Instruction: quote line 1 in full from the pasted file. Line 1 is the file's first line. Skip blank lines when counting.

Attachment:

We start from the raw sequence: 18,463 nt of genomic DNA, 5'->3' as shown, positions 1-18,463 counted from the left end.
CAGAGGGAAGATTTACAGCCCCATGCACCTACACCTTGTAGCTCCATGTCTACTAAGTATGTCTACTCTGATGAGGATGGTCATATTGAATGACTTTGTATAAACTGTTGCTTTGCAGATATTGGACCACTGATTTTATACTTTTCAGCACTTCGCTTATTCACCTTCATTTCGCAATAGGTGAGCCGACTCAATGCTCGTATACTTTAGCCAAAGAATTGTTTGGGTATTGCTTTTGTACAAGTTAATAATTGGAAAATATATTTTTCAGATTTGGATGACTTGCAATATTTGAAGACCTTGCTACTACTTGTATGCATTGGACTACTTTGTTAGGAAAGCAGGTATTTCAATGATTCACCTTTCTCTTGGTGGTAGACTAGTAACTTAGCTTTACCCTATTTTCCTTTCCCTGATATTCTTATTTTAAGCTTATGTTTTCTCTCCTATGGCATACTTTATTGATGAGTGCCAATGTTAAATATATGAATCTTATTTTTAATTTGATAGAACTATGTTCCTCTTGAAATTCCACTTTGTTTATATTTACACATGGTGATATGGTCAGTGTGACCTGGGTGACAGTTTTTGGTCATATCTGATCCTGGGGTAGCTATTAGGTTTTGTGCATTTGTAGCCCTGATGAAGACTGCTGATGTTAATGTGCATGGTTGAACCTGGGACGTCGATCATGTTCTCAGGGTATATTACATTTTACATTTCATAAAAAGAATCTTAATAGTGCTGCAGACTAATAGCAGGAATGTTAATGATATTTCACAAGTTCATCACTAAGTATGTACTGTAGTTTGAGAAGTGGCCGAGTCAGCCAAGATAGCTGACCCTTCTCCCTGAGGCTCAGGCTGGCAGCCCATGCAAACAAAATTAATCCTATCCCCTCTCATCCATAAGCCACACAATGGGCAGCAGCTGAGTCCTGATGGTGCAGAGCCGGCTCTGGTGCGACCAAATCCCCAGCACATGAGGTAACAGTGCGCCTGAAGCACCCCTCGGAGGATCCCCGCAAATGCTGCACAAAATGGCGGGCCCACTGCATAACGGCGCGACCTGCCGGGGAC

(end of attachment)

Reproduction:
We start from the raw sequence: 18,463 nt of genomic DNA, 5'->3' as shown, positions 1-18,463 counted from the left end.